Sorry for the delay in getting you this week’s video. I think it’s safe to say now that I won’t be doing a video every WEDNESDAY, but I will try to do a video every week. This one, as you’re about to see, is an incredibly spontaneous document of my attempt at the chicken stock from yesterday’s interview with Michael Ruhlman. How many carcasses does it take? What do I do with the stock when I’m done? How does Karen Carpenter achieve such a melifluous tone? Watch the video and find out! [And, after the jump, I’ll give you the recipe for the soup that I make in the video’s second half.]
The recipe, for French Onion Soup, comes from The Balthazar Cookbook and it’s unique because it calls for chicken stock instead of the more typical beef stock. For anyone with extra chicken carcasses, though, it’s a great way to turn them into something entirely new and delicious. And don’t skip the port at the end: I bought a bottle for $4.99 (Poor Man’s Port) and it worked fine.
Onion Soup Gratinee
from The Balthazar Cookbook by Keith McNally, Riad Nasr & Lee Hanson
1/4 cup plus 1 tablespoon olive oil
4 medium yellow onions, peeled, halved through the stem end, and sliced 1/4-inch thick
1 tablespoon unsalted butter
1 garlic clove, peeled and thinly sliced
4 sprigs of thyme
1 bay leaf
1 tablespoon salt
1/4 teaspoon freshly ground white pepper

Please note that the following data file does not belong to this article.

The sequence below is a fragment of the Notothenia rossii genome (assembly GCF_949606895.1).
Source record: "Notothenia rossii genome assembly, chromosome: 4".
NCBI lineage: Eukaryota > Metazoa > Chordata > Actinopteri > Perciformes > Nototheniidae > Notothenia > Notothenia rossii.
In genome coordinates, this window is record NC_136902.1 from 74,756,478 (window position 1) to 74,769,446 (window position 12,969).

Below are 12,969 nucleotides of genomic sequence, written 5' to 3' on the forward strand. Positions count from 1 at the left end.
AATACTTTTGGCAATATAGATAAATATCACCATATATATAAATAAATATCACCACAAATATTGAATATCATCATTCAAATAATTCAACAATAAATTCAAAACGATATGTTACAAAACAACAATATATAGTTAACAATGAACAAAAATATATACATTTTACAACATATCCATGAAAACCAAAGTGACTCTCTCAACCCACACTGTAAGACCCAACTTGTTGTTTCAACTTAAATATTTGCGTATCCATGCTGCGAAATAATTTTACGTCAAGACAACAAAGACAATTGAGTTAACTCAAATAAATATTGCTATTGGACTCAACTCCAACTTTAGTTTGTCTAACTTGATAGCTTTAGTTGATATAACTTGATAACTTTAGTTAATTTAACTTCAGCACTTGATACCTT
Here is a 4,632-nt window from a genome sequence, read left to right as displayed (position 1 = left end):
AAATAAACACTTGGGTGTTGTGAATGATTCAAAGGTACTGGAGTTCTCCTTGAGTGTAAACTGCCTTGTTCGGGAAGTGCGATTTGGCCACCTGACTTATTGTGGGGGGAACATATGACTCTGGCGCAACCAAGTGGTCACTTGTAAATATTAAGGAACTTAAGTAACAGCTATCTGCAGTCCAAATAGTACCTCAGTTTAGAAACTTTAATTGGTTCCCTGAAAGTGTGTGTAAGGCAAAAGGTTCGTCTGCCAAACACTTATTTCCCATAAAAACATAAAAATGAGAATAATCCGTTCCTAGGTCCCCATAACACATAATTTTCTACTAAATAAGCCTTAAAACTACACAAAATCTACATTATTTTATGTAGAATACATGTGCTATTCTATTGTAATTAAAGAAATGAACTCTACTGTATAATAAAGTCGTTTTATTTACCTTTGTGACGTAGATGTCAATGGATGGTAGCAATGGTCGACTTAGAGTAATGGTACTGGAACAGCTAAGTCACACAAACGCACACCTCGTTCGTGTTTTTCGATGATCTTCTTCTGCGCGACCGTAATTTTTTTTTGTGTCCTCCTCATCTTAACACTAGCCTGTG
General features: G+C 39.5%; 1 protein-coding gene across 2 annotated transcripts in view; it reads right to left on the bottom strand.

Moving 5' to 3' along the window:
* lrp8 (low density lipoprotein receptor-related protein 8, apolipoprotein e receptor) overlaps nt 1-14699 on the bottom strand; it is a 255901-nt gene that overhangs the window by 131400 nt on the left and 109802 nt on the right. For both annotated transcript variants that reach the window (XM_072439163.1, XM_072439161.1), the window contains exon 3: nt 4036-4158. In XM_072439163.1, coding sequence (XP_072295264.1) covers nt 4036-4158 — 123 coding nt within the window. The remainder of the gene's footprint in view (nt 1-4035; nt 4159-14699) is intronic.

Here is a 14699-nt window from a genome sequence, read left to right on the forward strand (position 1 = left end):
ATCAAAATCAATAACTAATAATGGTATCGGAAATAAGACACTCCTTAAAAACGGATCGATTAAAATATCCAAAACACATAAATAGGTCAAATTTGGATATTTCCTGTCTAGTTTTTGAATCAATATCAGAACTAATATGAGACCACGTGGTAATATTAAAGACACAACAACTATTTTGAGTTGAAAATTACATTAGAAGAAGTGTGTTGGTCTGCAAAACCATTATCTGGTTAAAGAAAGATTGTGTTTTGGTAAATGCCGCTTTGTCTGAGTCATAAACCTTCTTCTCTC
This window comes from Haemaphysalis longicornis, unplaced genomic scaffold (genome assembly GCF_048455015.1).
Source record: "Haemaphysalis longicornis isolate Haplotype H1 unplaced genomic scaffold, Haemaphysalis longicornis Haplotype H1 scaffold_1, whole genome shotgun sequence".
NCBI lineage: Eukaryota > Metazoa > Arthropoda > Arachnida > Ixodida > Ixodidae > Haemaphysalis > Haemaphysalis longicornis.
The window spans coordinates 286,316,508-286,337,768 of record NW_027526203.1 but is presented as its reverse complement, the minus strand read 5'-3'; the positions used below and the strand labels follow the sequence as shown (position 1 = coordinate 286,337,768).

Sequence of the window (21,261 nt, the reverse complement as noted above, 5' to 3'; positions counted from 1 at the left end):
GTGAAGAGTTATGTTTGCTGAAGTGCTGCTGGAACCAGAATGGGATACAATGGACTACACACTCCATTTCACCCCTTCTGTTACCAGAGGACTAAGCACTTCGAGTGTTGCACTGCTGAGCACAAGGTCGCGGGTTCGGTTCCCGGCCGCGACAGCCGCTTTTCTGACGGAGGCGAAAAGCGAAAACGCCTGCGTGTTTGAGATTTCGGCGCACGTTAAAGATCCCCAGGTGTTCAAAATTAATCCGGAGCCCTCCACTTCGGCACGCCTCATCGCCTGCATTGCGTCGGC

3/4 cup dry white wine
2 quarts Chicken Stock
1/2 cup port
6 slices of country bread, about 1 inch thick, toasted
2 cups Gruyere cheese, coarsely grated
In a 5-quart Dutch oven or other large, heavy pot, heat the olive oil over a medium flame. Add the onions and, stirring frequently to prevent burning, saute until they reach a golden color, approximately 30 minutes. Add the butter, garlic, thyme, bay leaf, salt, and pepper and cook for 10 minutes. Raise the heat to high, add the white wine, bring to a boil, and reduce the wine by half, about 3 to 5 minutes. Add the Chicken Stock and simmer for 45 minutes.
Preheat the broiler.
Remove the thyme sprigs and bay leaf, and swirl the port into the finished soup. Ladle the soup into 6 ovenproof bowls. Fit the toasted bread into the bowls on top of the liquid, and sprinkle 1/3 cup of Gruyere onto each slice. Place under the broiler for 3 minutes, or until the cheese melts to a crispy golden brown. Allow the soup to cool slightly, about 3 minutes, before serving.